private void Application_Launching(object sender, LaunchingEventArgs e)

Also to reinitialize the helper if the app is coming out of a tombstoned state:

// Code to execute when the application is activated (brought to foreground)
// This code will not execute when the application is first launched
private void Application_Activated(object sender, ActivatedEventArgs e)

Let’s Generate an Exception

Switch over to the MainPage.xaml and add a button with a click event handler inside the ContentPanel.

<Grid x:Name="ContentPanel" Grid.Row="1" Margin="12,0,12,0">
 <Button Content="Crash Me" Click="Button_Click"/>

Switch to the MainPage.xaml.cs and in the following code:

private void Button_Click(object sender, RoutedEventArgs e)
    (Application.Current as App).Diagnostics.ExceptionOccurred += new EventHandler<ExceptionOccurredEventArgs>(OnDiagnostics_ExceptionOccurred);
 throw new Exception("Ka-Boom!");
private async void OnDiagnostics_ExceptionOccurred(object sender, ExceptionOccurredEventArgs e)
    e.Handled = true;
    MessageBoxClosedEventArgs args = await RadMessageBox.ShowAsync("Would you like to generate a preview?", "Sending Data to Cloud", MessageBoxButtons.YesNo);
 if (args.Result == DialogResult.OK)
        MessageBox.Show((Application.Current as App).Diagnostics.DiagnosticInfo);

Once the button is clicked, we are adding an ExceptionOccured event handler as well as manually triggering an error. One the error has been thrown, we are displaying a MessageBox asking the user if they would like to see the error or not. Obviously, you can remove this code if you do not wish to prompt the user.

Running the app

If you switch the app from Device to Emulator, you will get the following error message, “Deployment failed because an app with target platform ARM cannot be deployed to Emulator WVGA 512MB. If the target platform is win32/ x86, select an emulator. If the target platform is ARM, select Device.” This error occurs because the cloud controls are either built against x86 (for the emulator) or ARM (for deploying on devices) because of the local storage (offline support) implemented with SQLite. If you would like to test with the emulator, you will need to go to:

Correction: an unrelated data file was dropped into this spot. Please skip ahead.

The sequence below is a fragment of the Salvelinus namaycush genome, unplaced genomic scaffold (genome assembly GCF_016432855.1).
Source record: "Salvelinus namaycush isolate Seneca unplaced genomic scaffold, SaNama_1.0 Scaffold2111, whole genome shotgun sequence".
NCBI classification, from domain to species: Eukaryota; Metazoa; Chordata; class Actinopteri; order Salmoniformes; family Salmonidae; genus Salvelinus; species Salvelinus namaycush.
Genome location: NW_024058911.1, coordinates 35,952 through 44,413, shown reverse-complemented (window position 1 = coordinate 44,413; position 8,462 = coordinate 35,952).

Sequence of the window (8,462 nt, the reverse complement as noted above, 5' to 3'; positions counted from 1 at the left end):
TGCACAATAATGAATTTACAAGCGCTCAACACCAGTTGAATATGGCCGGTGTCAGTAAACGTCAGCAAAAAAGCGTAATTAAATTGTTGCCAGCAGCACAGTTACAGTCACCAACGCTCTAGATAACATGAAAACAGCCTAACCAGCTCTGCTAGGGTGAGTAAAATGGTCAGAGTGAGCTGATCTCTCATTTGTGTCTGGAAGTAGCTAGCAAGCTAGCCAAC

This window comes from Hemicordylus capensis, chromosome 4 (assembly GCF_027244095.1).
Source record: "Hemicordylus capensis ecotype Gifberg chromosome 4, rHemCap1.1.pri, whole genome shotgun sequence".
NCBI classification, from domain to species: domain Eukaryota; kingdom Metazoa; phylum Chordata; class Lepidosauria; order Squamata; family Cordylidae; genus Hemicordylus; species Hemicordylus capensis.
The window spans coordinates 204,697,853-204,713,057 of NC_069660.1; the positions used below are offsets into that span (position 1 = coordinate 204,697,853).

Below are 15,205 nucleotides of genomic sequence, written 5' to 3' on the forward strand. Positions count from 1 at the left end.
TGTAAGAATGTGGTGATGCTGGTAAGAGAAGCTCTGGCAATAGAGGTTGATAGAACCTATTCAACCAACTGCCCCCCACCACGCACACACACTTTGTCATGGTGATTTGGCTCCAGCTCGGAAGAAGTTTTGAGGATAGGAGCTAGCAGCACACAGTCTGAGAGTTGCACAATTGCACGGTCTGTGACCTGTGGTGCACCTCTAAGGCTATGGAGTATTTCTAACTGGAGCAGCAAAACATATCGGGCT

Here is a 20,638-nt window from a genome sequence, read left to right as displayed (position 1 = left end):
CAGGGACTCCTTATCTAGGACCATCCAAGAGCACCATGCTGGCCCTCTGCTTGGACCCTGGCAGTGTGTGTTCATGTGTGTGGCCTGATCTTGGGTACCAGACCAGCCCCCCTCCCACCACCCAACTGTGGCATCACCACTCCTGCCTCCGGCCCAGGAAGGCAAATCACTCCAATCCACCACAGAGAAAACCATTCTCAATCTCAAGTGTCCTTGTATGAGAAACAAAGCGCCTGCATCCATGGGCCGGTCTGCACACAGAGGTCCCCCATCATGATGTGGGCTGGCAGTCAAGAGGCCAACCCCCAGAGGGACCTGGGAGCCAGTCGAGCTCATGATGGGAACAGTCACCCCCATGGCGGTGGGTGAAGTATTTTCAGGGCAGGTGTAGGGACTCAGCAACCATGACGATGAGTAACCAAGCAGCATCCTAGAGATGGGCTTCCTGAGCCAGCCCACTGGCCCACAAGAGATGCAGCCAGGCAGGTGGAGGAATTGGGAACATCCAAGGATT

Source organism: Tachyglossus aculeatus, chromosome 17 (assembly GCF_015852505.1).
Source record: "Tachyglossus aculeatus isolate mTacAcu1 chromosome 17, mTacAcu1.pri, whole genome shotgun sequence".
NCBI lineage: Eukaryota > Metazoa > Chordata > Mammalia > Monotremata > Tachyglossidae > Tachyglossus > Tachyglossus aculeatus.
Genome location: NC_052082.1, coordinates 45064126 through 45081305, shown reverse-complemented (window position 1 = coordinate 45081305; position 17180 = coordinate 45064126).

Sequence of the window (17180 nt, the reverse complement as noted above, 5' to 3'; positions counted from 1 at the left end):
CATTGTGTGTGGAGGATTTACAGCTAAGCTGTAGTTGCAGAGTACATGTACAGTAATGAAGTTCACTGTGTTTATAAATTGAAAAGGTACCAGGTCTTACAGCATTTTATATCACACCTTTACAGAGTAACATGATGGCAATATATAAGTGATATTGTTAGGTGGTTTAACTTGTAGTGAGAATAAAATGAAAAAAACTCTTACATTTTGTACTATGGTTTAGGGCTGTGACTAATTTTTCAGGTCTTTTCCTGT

1. Build -> Configuration Manager.

2. There is a ComboBox in the upper right named 'Active solution platform' -> choose x86.

3. Click on 'Close' button of dialog.

Launch the application in the emulator or device (depending on your preference) and click on the button and it should have triggered an error message. Now, you can log back into and click on the EverliveDiagnosticsInfo content type and see the exception as shown in Figure 7.


Figure 7: Content Type showing the Exception Information as well as additional info.

If you click on the Exception Message, then you will get a detailed log as shown below:

Id: 6888c2d0-ed86-11e2-a327-4d1b22baae9c

Created by: Backend

Modified by: Backend

Created at: Jul 15, 2013, 02:40 PM

Modified at: Jul 15, 2013, 02:40 PM


   at CloudDiagnostics.MainPage.Button_Click(Object sender, RoutedEventArgs e)
   at System.Windows.Controls.Primitives.ButtonBase.OnClick()
   at System.Windows.Controls.Button.OnClick()
   at System.Windows.Controls.Primitives.ButtonBase.OnMouseLeftButtonUp(MouseButtonEventArgs e)
   at System.Windows.Controls.Control.OnMouseLeftButtonUp(Control ctrl, EventArgs e)
   at MS.Internal.JoltHelper.FireEvent(IntPtr unmanagedObj, IntPtr unmanagedObjArgs, Int32 argsTypeIndex, Int32 actualArgsTypeIndex, String eventName)]
[OccurrenceDate]:[Mon, 15 Jul 2013 19:40:17 GMT]
[AppInstallDate]:[Mon, 15 Jul 2013 19:37:49 GMT]
[AppPreviousRunDate]:[Mon, 15 Jul 2013 19:38:48 GMT]
[OSVersion]:[Microsoft Windows NT 8.0.9903.0]



In this example, I am using the built-in emulator. This should give you an idea of the amount of information captured with this powerful component.


We looked at a new cloud component today called CloudDiagnostics that allows a developer to receive anonymous crash reports directly to their Everlive account. As you can tell from the exception information listed above, it contains a lot of details that can help you track down the bug and give your users a great app experience! We’d love to hear any feedback on this control, so please leave them below.

The source code for this project can be found here.

Michael Crump (@mbcrump)


About the Author

Michael Crump

is a Microsoft MVP, Pluralsight and MSDN author as well as an international speaker. He works at Telerik with a focus on everything mobile.  You can follow him on Twitter at @mbcrump or keep up with his various blogs by visiting his Telerik Blog or his Personal Blog.